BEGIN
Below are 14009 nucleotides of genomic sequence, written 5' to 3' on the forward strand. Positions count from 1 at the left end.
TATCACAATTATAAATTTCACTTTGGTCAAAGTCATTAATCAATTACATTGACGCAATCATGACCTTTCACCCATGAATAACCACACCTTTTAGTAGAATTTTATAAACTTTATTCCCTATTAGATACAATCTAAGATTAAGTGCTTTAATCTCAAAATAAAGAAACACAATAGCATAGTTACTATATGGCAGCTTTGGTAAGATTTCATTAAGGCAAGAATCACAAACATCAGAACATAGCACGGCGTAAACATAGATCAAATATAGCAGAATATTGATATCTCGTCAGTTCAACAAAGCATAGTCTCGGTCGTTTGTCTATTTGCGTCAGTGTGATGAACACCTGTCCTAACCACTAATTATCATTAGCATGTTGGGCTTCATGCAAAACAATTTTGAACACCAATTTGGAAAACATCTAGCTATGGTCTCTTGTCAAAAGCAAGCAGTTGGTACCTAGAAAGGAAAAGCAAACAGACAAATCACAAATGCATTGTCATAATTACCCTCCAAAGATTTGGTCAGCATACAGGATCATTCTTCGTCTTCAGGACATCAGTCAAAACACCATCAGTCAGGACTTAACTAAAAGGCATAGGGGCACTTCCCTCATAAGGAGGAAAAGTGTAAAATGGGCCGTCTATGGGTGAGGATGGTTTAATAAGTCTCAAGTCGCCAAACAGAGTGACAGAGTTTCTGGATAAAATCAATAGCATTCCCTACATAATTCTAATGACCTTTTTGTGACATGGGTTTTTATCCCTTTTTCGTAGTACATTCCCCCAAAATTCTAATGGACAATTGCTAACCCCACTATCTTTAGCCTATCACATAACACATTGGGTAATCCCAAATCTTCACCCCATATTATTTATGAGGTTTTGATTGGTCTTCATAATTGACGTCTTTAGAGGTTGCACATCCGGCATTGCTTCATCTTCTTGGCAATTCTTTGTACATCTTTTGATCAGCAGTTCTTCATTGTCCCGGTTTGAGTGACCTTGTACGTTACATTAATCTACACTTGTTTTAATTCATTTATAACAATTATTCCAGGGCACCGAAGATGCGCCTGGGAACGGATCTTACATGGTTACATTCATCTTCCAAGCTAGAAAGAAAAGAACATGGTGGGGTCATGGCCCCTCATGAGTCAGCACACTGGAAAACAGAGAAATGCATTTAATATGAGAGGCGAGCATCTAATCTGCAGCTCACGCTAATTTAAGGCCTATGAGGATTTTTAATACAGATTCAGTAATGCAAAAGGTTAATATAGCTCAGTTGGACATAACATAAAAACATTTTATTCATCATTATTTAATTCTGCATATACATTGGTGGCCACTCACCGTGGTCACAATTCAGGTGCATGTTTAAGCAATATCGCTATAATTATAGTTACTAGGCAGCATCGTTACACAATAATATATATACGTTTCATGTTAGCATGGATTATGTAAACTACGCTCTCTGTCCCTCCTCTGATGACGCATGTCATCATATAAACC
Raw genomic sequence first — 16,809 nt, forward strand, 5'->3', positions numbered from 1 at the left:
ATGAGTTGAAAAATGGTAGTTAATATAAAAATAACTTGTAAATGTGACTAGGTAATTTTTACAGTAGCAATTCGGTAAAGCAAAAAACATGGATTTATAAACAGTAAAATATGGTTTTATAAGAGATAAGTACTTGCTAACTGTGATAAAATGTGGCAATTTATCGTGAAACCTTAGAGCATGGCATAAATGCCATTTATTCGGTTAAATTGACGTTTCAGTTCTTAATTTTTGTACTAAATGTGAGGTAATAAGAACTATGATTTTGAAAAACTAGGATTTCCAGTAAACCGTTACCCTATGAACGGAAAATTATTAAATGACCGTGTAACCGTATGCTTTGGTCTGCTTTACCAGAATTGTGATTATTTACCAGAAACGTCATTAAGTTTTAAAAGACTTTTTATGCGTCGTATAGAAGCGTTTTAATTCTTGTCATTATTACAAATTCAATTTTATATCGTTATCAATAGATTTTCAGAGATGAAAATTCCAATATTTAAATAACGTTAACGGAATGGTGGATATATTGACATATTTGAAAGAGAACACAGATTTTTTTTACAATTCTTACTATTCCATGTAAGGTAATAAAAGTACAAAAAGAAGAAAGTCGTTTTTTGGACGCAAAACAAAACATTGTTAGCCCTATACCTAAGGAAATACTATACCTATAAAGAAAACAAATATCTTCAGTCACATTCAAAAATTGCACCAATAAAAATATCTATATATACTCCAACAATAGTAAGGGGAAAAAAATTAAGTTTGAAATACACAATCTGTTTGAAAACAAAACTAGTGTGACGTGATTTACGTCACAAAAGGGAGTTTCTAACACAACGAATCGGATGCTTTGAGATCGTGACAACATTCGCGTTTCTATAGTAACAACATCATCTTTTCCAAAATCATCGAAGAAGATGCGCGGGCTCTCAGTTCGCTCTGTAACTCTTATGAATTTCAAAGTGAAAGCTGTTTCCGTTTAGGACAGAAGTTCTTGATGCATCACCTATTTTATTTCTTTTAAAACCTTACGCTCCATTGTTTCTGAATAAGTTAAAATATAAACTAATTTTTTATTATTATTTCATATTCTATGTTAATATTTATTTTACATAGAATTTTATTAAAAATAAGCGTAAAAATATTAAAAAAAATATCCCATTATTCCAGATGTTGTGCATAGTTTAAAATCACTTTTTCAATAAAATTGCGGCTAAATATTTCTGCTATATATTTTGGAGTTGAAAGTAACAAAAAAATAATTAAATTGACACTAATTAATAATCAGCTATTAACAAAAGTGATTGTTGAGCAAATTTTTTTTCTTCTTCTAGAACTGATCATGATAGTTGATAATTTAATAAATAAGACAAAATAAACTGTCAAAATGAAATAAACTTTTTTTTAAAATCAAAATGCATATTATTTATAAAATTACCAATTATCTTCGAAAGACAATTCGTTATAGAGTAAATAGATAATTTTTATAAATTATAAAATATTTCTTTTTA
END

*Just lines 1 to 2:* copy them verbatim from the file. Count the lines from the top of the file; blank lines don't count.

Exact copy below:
Below are 14009 nucleotides of genomic sequence, written 5' to 3' on the forward strand. Positions count from 1 at the left end.
TATCACAATTATAAATTTCACTTTGGTCAAAGTCATTAATCAATTACATTGACGCAATCATGACCTTTCACCCATGAATAACCACACCTTTTAGTAGAATTTTATAAACTTTATTCCCTATTAGATACAATCTAAGATTAAGTGCTTTAATCTCAAAATAAAGAAACACAATAGCATAGTTACTATATGGCAGCTTTGGTAAGATTTCATTAAGGCAAGAATCACAAACATCAGAACATAGCACGGCGTAAACATAGATCAAATATAGCAGAATATTGATATCTCGTCAGTTCAACAAAGCATAGTCTCGGTCGTTTGTCTATTTGCGTCAGTGTGATGAACACCTGTCCTAACCACTAATTATCATTAGCATGTTGGGCTTCATGCAAAACAATTTTGAACACCAATTTGGAAAACATCTAGCTATGGTCTCTTGTCAAAAGCAAGCAGTTGGTACCTAGAAAGGAAAAGCAAACAGACAAATCACAAATGCATTGTCATAATTACCCTCCAAAGATTTGGTCAGCATACAGGATCATTCTTCGTCTTCAGGACATCAGTCAAAACACCATCAGTCAGGACTTAACTAAAAGGCATAGGGGCACTTCCCTCATAAGGAGGAAAAGTGTAAAATGGGCCGTCTATGGGTGAGGATGGTTTAATAAGTCTCAAGTCGCCAAACAGAGTGACAGAGTTTCTGGATAAAATCAATAGCATTCCCTACATAATTCTAATGACCTTTTTGTGACATGGGTTTTTATCCCTTTTTCGTAGTACATTCCCCCAAAATTCTAATGGACAATTGCTAACCCCACTATCTTTAGCCTATCACATAACACATTGGGTAATCCCAAATCTTCACCCCATATTATTTATGAGGTTTTGATTGGTCTTCATAATTGACGTCTTTAGAGGTTGCACATCCGGCATTGCTTCATCTTCTTGGCAATTCTTTGTACATCTTTTGATCAGCAGTTCTTCATTGTCCCGGTTTGAGTGACCTTGTACGTTACATTAATCTACACTTGTTTTAATTCATTTATAACAATTATTCCAGGGCACCGAAGATGCGCCTGGGAACGGATCTTACATGGTTACATTCATCTTCCAAGCTAGAAAGAAAAGAACATGGTGGGGTCATGGCCCCTCATGAGTCAGCACACTGGAAAACAGAGAAATGCATTTAATATGAGAGGCGAGCATCTAATCTGCAGCTCACGCTAATTTAAGGCCTATGAGGATTTTTAATACAGATTCAGTAATGCAAAAGGTTAATATAGCTCAGTTGGACATAACATAAAAACATTTTATTCATCATTATTTAATTCTGCATATACATTGGTGGCCACTCACCGTGGTCACAATTCAGGTGCATGTTTAAGCAATATCGCTATAATTATAGTTACTAGGCAGCATCGTTACACAATAATATATATACGTTTCATGTTAGCATGGATTATGTAAACTACGCTCTCTGTCCCTCCTCTGATGACGCATGTCATCATATAAACC